Throughout its existence, it was a splendid sight to see ships of various nations arriving in numbers to view the interesting spectacle, and ships of war from Naples, France and Sardinia arrived to examine this unusual phenomenon.

As predicted, in September the island began to diminish, both in circumference and in height. It was visited on 7 November by His Majesty’s Steamer Alban, whose commander, Lieutenant Walker, reported that as from 25 September it had diminished from about a mile and a quarter to little more than a quarter of a mile in circumference and the only part visible at any distance was a small cliff about seventy feet high.[19] By December, it had disappeared completely, leaving [p.348] in the same place a dangerous shoal, of an oval figure, about three-fifths of a mile in extent. The upper surface was composed principally of black stones and some of a darkish yellow, exactly like those that had been observed around the crater of the volcano, with a sprinkling of sand here and there. Neither the barrel placed there by Captain Swinburne in 1832, nor the discoloured water observed by him to the south-west, were to be seen. In December 1837, a survey was carried out by an officer of the flagship Princess Charlotte.[20]

Some days previous to the disappearance of the island, a paragraph was inserted in the government gazette of the Kingdom of the Two Sicilies announcing that ‘the name of Ferdinandea or Fernandea had been conferred on the new Member of the great volcanic family in honour of the Monarch of Etna and Vesuvius’. On the other hand, there was no official notification of the names Hotham island or Graham island (bestowed by British officers). It followed that the authenticated name of the island was that conferred by Naples.[21] There were some who said that the Sicilians had an explanation for the rapid disappearance of the island. It went under so quickly because ‘it was in a hurry to escape the claim to it made by the English’.[22]

Apart from the notices in the Malta Government Gazette, the pamphlet mentioned in the first paragraph of this paper was published by a Sienese living in Malta, Giuseppe Pericciuoli Borzesi, who had published in 1830 and again in 1832 a ‘historical guide’ of the Maltese islands.[23] The pamphlet consists of 32 pages and it contains a map in lithography entitled Situation of Graham Island, signed ‘L. de Brocktorff’, measuring 125 x 195mm. The signature denotes Luigi Brocktorff (1814-1857), member of a family of lithographers, the eldest son of Charles Frederick de Brocktorff (1785?-1850). The coordinates of the volcano are those established by Captain (later Admiral) William Smyth, who was possibly the author of the map. He was an expert cartographer who had published in 1822 and 1823 The hydrography of Sicily, Malta, and the adjacent islands surveyed in 1814, 1815, and 1816.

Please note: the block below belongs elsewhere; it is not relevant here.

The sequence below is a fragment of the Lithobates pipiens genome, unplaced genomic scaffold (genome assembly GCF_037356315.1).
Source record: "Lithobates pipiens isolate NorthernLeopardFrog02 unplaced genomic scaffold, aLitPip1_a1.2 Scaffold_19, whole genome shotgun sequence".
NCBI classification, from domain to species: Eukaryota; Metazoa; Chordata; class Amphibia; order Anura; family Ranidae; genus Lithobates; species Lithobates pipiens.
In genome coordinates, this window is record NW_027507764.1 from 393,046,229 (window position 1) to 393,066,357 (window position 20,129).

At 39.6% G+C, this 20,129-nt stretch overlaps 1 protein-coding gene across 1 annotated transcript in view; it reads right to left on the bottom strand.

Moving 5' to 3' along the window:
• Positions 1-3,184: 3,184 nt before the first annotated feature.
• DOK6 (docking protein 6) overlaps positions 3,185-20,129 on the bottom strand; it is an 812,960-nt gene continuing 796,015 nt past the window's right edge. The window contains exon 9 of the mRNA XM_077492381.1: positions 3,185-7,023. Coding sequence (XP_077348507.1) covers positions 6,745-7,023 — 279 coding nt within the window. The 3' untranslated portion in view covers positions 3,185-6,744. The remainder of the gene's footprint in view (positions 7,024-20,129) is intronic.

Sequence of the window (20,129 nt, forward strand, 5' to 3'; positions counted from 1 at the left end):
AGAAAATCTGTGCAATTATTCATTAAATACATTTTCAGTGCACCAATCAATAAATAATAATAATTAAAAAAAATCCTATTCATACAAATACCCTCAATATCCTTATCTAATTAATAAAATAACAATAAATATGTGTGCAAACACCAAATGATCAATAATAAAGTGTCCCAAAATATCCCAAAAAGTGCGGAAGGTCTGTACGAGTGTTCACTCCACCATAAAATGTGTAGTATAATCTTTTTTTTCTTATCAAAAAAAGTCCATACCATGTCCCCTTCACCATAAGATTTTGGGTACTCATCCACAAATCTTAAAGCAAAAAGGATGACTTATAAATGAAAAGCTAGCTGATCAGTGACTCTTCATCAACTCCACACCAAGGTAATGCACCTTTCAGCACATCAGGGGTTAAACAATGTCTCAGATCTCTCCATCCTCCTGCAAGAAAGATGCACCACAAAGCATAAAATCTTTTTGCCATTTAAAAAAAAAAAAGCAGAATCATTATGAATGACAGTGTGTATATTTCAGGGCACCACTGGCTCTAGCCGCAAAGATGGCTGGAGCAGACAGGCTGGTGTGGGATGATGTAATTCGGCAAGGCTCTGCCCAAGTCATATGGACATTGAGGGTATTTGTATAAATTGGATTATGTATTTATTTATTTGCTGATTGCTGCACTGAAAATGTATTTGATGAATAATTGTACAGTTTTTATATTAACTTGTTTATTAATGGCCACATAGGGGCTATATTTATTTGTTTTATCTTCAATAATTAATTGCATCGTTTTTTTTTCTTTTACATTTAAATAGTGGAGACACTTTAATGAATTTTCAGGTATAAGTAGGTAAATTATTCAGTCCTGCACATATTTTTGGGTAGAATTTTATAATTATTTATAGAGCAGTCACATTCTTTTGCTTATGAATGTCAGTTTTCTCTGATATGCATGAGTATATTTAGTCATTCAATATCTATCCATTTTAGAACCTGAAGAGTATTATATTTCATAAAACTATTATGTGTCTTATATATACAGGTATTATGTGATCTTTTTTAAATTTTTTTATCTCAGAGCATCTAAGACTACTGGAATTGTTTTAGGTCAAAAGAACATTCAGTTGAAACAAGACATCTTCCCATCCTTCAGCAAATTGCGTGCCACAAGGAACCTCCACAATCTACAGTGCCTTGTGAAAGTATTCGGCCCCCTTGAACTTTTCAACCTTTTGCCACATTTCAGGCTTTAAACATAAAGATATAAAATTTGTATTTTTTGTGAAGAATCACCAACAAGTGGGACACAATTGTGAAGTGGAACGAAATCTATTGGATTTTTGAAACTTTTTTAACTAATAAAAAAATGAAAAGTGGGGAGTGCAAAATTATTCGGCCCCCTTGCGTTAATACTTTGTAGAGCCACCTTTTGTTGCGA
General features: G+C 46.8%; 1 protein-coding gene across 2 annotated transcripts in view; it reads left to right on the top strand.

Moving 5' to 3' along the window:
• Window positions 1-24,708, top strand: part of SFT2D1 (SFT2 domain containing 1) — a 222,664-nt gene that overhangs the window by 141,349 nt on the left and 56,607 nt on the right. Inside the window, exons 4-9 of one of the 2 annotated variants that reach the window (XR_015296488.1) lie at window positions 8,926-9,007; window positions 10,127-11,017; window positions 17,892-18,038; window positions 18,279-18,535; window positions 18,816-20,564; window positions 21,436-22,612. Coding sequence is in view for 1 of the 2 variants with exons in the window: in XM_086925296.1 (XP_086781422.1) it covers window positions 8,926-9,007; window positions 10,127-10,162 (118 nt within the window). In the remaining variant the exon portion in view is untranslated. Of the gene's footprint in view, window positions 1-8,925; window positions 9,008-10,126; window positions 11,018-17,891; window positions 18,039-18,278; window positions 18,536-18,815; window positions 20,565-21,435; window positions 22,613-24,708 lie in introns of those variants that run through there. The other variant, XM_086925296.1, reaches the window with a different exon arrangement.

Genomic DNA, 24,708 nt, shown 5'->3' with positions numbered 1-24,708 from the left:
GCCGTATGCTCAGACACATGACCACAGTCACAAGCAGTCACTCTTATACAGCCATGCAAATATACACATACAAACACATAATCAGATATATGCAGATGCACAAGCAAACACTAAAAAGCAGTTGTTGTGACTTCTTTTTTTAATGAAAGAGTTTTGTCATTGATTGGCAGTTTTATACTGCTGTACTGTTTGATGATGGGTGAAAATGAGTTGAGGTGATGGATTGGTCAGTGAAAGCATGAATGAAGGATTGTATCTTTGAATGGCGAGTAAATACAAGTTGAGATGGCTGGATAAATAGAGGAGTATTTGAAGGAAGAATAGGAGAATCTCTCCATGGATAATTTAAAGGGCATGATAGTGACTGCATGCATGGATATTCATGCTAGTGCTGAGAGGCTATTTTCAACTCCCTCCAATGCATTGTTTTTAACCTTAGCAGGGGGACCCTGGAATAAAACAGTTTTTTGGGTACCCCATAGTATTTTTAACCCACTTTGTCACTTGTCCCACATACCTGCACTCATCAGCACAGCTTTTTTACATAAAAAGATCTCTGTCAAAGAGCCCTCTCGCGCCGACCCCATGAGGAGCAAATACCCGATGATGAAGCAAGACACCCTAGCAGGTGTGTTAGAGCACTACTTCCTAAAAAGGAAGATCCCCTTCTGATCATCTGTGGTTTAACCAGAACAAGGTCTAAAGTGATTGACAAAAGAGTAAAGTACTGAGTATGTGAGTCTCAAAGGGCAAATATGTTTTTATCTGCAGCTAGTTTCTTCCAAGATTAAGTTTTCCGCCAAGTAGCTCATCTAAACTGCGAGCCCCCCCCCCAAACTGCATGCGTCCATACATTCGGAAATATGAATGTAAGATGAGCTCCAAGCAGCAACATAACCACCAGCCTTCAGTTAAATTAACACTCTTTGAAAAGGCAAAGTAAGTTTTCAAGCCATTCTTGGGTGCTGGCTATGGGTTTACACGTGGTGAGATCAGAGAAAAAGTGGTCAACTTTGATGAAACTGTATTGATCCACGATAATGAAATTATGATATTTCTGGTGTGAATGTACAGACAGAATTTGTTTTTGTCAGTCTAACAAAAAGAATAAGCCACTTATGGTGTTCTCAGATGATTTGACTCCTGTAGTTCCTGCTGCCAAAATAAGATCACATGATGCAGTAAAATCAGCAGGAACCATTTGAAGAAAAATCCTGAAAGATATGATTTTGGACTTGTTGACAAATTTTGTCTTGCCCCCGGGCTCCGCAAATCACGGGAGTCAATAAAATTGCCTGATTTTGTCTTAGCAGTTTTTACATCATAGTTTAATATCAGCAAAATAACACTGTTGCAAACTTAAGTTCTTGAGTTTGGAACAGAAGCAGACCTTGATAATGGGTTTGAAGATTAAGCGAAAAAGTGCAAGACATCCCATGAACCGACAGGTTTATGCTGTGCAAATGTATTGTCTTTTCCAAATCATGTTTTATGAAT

Contemporary French authors recorded details which are not to be found in the British accounts. Monsieur D-D. Farjasse wrote that the volcano was first sighted by the Sicilian brig Il Gustavo on 8 July 1831. It was sighted by Captain Saby de Mendiol on 8 August and Monsieur Hoffmann wrote an interesting article in


The title page of a narrative of the eruption in 1831 of Graham Island off Sciacca in southwestern Sicily, written by Giuseppe Pericciuoli Borzesi, published in Malta in 1834.
© Albert Ganado Collection.

Map showing the situation of Graham Island between Pantelleria and Sicily lithographed by Luigi de Brocktorff, published in 1834 in Pericciuoli Borzesi's narrative.
© Albert Ganado Collection.


Detail from a map of the Italian Kingdom and Malta on which the volcanic island is named Nerita (encircled). Published in a school atlas by Ad. Stieler in Vienna in 1875.

German newspapers after his visit to the island. Monsieur de Humboldt, on the other hand, gave an account of the volcano to the Paris Academy of Sciences, in which he stated that the volcano was initially thought to have erupted on the Nerita Bank, south-west of Sicily, clearly shown in 1822 and 1823 by Captain W. Smith in his Chart of the Southern Coast of Sicily. That is how the volcanic island acquired the name Nerita in the first instance. Among the Frenchmen who explored the island, mention is made of the geologist Constant Prévost, who went to the island at the end of September on board the brig La Fléche and who predicted its imminent disappearance, Captain Lapierre, master of the brig, and Monsieur Groulerdy. They were accompanied by Monsieur Joinville, the official painter of the expedition. Captain Lapierre established that the eruption did not take place on the Nerita Bank and so Monsier Derussat named it Julia as the event took place in July.[24]

Yet the tradition of Nerita Bank survived for several decades.The volcano is shown as Nerita on a map of Italy and its islands published in a school atlas entitled Ad. Stieler’s Schul-Atlas über alle Theile der Erde und über das Weltgebäude, issued


Lithograph titled Volcanic Island issued from C. Motte's Lithography in St. Martin's Lane, London, after an original sketch by M. W. Russell of HMS St. Vincent, published by J. Dickinson in 1831.
© Albert Ganado Collection